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EE Limited v Ofcom

The Commercial Court had allowed claims brought by EE Limited and other mobile network operators against Ofcom for restitution of overpaid spectrum licence fees totalling about £220 million.  Steven Elliott QC represented EE at the trial before Adrian Beltrami QC.

The spectrum licence fees had been paid under regulations which were quashed in 2017 by the Court of Appeal ([2018] 1 WLR 1868) in proceedings also brought by EE.  This quashing left unamended earlier regulations which set licence fees at a much lower level.  On the basis of the principle in Woolwich Building Society v IRC [1993] AC 70, EE claimed restitution of the difference between the fees it had paid under the invalid regulation and the lower fees that were lawfully due under the earlier valid regulations.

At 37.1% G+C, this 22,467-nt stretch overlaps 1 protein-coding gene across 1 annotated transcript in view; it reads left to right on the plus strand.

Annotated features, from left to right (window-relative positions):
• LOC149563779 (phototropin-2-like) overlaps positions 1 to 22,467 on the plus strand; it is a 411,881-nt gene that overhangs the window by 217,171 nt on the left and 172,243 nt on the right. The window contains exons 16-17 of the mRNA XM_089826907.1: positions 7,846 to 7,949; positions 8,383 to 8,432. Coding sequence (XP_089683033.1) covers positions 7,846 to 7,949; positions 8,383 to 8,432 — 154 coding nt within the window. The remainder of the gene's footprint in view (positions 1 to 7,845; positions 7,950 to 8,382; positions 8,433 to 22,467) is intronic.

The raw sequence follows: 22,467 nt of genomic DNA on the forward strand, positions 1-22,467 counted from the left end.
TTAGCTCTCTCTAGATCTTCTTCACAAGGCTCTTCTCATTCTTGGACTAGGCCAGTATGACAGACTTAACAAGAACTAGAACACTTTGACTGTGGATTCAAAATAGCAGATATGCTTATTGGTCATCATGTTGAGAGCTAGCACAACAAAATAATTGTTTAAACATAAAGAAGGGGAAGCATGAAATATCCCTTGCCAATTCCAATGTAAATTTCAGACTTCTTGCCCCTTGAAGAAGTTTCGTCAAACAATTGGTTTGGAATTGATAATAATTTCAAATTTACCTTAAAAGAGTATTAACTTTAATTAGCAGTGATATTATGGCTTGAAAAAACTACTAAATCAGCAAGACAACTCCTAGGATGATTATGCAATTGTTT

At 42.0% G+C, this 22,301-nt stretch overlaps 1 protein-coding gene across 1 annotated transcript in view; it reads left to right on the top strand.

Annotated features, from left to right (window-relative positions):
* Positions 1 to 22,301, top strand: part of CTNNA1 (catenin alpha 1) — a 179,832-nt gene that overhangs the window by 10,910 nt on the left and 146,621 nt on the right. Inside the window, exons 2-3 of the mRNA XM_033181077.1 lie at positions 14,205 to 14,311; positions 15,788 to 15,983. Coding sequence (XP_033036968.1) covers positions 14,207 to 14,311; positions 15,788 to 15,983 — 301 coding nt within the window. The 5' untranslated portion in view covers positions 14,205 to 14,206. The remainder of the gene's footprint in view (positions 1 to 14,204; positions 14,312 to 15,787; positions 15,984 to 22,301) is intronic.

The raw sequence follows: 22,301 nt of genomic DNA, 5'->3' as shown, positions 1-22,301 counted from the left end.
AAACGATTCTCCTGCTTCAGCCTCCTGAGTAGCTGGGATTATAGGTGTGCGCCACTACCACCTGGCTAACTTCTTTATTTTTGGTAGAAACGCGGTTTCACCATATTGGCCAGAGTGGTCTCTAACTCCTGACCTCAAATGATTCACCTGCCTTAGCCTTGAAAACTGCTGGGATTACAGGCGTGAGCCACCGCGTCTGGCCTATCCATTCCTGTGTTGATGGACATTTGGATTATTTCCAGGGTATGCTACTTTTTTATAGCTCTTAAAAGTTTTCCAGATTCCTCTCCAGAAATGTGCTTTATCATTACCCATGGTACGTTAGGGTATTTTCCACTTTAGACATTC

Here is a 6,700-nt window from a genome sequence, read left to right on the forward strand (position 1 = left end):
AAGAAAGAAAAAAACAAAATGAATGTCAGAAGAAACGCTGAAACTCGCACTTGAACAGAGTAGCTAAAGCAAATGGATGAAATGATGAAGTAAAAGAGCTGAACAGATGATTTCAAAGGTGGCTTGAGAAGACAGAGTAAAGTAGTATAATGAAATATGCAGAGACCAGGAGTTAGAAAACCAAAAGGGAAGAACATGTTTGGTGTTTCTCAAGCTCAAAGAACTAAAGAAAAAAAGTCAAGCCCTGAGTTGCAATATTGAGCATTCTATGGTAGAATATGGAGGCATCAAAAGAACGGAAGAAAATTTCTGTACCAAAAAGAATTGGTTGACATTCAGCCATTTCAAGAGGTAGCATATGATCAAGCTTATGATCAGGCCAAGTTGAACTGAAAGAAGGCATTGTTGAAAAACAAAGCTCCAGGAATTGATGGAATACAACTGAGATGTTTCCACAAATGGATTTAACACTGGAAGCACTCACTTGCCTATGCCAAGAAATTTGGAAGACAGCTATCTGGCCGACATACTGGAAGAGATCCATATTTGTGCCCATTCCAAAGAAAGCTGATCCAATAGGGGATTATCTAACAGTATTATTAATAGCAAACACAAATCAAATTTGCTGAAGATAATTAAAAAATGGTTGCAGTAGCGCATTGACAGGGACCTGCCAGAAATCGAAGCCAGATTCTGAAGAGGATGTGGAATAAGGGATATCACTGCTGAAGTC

Ofcom defended the claims on the basis that, if it had correctly understood the law as stated by the Court of Appeal, then it could and would have instead enacted valid regulations setting the spectrum licence fees at a higher level and perhaps even at the level at which the fees were set by the invalid regulations, which was said to represent the market value of the spectrum.  Ofcom claimed support for this “counterfactual” approach in R (Hemming) v Westminster CC [2013] PTSR 1377 (CA) and Waikato Regional Airport Ltd v AG [2004] 3 NZLR 1 (PC) amongst other authorities, and argued that the counterfactual approach negated each of the conventional elements of an unjust enrichment claim.
 

Adrian Beltrami QC accepted the arguments made by EE and the other mobile network operators and allowed their claims on the basis that the spectrum licence fees were determined by a legislative regime which could not be undermined by postulating hypothetical counterfactual legislation.  His judgment explores the nature and limits of the principle in Woolwich and a number of aspects of the law of unjust enrichment.  The potential application of EU law, and in particular the decision in Case C-398/09 Lady & Kid A/S v Skatteministeriet, did not need to be determined.

 

The Judgment can be accessed here.